From Susan Casey, bestselling author of The Devil’s Teeth, an astonishing book about colossal, ship-swallowing rogue waves and the surfers who seek them out. For centuries, mariners have spun tales of gargantuan waves, 100-feet high or taller. Until recently scientists dismissed these stories—waves that high would seem to violate the laws of physics. But in the past few decades, as a startling number of ships vanished and new evidence has emerged, oceanographers realized something scary was brewing in the planet’s waters. They found their proof in February 2000, when a British research vessel was trapped in a vortex of impossibly mammoth waves in the North Sea—including several that approached 100 feet.As scientists scramble to understand this phenomenon, others view the giant waves as the ultimate challenge. These are extreme surfers who fly around the world trying to ride the ocean’s most destructive monsters. The pioneer of extreme surfing is the legendary Laird Hamilton, who, with a group of friends in Hawaii, figured out how to board suicidally large waves of 70 and 80 feet. Casey follows this unique tribe of people as they seek to conquer the holy grail of their sport, a 100-foot wave.In this mesmerizing account, the exploits of Hamilton and his fellow surfers are juxtaposed against scientists’ urgent efforts to understand the destructive powers of waves—from the tsunami that wiped out 250,000 people in the Pacific in 2004 to the 1,740-foot-wave that recently leveled part of the Alaskan coast.Like Jon Krakauer’s Into Thin Air, The Wave brilliantly portrays human beings confronting nature at its most ferocious.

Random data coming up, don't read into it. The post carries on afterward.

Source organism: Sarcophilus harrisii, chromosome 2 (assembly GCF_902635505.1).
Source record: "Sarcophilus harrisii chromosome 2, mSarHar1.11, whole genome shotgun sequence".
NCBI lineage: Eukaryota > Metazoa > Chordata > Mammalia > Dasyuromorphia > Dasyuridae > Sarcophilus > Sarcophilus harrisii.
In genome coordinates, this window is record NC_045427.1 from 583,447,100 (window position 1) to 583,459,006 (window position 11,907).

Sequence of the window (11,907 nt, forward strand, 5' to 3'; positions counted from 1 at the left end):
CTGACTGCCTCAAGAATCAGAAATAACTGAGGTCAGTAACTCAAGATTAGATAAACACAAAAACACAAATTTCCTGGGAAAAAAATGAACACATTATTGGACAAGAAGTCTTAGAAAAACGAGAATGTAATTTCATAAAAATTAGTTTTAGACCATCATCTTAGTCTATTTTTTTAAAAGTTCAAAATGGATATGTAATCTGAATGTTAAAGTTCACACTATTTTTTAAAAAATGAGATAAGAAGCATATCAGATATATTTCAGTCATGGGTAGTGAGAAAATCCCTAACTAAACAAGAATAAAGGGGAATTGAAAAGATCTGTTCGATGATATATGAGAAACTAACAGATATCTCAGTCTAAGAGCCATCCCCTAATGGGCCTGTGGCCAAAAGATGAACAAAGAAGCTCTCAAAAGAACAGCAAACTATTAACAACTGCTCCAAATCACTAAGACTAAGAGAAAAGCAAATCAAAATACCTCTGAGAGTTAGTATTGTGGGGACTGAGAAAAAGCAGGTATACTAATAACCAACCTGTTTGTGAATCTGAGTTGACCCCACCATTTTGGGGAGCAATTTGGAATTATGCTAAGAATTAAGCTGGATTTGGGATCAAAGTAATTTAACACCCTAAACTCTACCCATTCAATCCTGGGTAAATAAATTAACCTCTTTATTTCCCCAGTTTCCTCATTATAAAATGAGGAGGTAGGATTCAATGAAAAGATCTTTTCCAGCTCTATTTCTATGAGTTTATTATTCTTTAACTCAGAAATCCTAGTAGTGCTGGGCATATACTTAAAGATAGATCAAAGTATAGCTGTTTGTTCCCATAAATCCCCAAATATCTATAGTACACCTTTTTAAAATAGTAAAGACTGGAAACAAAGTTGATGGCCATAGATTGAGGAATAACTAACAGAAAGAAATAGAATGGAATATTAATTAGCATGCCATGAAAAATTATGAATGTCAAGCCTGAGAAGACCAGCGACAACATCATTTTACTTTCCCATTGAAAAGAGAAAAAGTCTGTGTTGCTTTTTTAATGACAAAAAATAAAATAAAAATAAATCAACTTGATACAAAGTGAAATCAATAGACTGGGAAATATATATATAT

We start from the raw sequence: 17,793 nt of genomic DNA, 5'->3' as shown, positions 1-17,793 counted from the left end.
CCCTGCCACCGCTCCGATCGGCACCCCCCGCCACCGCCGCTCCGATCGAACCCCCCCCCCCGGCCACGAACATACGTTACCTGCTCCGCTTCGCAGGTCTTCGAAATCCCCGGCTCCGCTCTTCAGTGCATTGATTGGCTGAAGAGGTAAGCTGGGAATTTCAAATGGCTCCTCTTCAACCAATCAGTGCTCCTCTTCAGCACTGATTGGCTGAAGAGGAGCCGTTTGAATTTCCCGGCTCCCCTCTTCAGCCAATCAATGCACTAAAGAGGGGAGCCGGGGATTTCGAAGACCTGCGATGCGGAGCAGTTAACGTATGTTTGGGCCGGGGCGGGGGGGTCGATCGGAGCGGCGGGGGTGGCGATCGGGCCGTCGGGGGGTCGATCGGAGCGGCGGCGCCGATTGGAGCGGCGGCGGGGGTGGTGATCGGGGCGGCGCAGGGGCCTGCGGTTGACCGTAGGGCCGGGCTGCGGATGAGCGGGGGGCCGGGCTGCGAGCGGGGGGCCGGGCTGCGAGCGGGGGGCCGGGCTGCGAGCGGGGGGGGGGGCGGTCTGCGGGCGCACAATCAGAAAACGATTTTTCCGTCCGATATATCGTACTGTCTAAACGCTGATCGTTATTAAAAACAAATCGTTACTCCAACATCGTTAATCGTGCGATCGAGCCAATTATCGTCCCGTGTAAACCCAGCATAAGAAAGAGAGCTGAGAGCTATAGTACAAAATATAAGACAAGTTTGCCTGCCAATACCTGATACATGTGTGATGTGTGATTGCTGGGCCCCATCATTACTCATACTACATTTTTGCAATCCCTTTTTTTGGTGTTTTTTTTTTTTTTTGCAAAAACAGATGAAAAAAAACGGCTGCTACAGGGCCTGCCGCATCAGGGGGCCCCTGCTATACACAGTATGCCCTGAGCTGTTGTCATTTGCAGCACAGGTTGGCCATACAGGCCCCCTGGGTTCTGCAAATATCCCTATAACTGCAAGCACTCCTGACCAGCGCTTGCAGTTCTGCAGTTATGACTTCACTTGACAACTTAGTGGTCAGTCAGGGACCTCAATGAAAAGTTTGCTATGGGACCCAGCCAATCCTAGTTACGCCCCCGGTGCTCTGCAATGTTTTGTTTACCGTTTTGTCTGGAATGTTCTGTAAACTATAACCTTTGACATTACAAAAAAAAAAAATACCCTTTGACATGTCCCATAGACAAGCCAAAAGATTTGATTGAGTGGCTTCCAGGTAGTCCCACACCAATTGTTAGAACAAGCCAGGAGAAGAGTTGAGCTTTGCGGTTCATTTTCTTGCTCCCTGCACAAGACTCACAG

Malia needs to leave El Salvador. A surfer and aspiring engineer, she came to Central America as a Peace Corps volunteer and fell in love with Ben. Malia’s past year has been perfect: her weeks spent building a much-needed aqueduct in the countryside, and her weekends spent with Ben, surfing point-breaks in the nearby port city of La Libertad. Suddenly, a major earthquake devastates the country and brings an abrupt end to her work. Ben and Malia decide to move on. Now free of obligations, they have an old car, a wad of cash, surfboards, and rough plans for an epic trip through South America. Just as they’re about to say goodbye to their gritty and beloved Salvadoran beach town, a mysterious American surfer known only as Pelochucho shows up—spouting grandiose plans and persuading them to stay.Days become weeks; documents go missing; money gets tight. Suddenly, Ben and Malia can’t leave. Caught between bizarre real estate offers, suspect drug deals, and internal jealousies, this unlikely band of surfers, aid-workers, and opportunists all struggle to find their way through a fallen world, in Kilometer 99 by Tyler McMahon.
The Surf Guru